Cicerchie – What Are They? If You Know, You Are Cool!

Cic-soup We love cicerchie and have been importing them for a long time. Frankly, it’s always a struggle to explain: what kind of beans they are; what they look like; and what you do with them. But once you try them, you fall in love!

Erica De Mane, food author of books such as “Pasta Improvvisata” and “the Flavors of Southern Italy” comes to rescue and writes about them. Thank you Erica! In short: cicerchie are an ingredient of “la cucina povera”; they were in danger of extinction; rediscovered by chefs, cicerchie are now cool; you use them with salads (soak and boil them – then, add ev olive oil) or to make an excellent soup with shank and rosemary (wonderful recipe here. great, for this fall season – picture of Erica’s soup above). Appearance? Cicerchie aren’t pretty. Erica says they look like old, rotten, beaten, yellowed teeth. They look better once they are cooked, Erica says. Thank goodness.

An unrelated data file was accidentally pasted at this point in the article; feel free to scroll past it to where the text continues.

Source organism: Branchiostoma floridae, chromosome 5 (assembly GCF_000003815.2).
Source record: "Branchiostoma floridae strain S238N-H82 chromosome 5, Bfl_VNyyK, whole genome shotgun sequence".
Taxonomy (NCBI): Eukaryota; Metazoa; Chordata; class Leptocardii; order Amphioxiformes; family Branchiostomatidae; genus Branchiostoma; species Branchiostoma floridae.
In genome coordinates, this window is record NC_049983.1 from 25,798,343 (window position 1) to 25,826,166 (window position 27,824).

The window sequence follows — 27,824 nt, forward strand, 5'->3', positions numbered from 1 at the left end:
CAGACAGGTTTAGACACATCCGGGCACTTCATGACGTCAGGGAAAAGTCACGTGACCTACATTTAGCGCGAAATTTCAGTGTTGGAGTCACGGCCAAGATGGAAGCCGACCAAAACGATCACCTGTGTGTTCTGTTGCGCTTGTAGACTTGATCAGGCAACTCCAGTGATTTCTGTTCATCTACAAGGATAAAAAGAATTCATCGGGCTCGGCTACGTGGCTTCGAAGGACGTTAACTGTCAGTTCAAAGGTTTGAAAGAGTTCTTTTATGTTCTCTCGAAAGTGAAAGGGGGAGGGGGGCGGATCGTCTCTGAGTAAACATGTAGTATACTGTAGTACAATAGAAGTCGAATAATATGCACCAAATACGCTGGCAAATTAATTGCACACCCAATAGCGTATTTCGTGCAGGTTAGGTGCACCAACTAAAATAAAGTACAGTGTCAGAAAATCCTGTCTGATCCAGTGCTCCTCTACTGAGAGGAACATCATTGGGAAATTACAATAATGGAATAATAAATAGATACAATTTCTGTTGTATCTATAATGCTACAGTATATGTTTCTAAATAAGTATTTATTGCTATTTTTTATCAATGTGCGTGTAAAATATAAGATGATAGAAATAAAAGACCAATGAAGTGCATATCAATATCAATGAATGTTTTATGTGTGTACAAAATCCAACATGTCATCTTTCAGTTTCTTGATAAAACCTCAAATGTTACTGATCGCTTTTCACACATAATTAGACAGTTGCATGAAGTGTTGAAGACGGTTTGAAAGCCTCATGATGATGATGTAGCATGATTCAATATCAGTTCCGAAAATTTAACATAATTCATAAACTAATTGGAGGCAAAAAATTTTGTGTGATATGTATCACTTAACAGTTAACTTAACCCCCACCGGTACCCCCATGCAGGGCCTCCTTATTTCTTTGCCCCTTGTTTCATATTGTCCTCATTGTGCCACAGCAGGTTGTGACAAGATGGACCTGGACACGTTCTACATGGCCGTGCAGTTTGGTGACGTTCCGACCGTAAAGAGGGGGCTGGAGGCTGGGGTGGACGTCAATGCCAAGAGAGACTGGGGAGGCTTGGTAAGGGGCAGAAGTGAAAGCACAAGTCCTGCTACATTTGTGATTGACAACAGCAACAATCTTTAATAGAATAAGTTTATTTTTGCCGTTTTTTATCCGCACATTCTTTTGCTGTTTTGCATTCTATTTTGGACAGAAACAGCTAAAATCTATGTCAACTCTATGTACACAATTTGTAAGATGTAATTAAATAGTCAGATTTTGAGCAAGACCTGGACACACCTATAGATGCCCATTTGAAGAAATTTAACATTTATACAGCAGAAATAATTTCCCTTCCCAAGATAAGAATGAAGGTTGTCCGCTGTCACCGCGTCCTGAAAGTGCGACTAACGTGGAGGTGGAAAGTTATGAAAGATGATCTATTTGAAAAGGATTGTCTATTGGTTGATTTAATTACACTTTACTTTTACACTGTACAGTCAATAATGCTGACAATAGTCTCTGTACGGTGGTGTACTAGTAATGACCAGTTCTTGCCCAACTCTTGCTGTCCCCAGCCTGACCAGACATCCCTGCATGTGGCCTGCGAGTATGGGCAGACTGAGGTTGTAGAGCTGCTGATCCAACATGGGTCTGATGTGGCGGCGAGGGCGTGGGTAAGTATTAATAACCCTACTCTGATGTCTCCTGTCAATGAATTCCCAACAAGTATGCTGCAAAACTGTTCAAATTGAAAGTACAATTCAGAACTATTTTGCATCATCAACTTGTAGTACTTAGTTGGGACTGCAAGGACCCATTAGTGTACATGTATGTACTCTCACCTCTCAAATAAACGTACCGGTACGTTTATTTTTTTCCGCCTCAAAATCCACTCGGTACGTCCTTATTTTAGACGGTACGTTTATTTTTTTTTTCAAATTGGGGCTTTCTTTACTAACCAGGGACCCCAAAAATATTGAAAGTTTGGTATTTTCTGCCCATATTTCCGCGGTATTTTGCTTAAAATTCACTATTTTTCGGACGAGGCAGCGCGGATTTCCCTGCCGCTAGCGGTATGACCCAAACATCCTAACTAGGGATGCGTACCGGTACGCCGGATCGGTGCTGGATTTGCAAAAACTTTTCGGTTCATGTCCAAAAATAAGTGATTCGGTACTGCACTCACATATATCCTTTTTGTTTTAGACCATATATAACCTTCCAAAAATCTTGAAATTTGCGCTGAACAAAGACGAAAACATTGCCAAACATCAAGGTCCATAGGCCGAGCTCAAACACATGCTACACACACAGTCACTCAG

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  1. says:

    I have seen cicerchie listed as “wild chickpeas” on Cesare Casella’s menu at Salumeria Rosi. Rotten yellow teeth? I describe them to people as looking like small pebbles – a bit more appetizing! I have cooked them with garlic and rosemary, added EV olive oil and salt, and pureed them – just as you would do a white bean spread — for crostini. They are equally good as a side dish, and you can add whatever you want: sauteed carrot/onion/celery, or let them cool off and add red onion, cucumber, and oil and vinegar. They are a very versatile legume.

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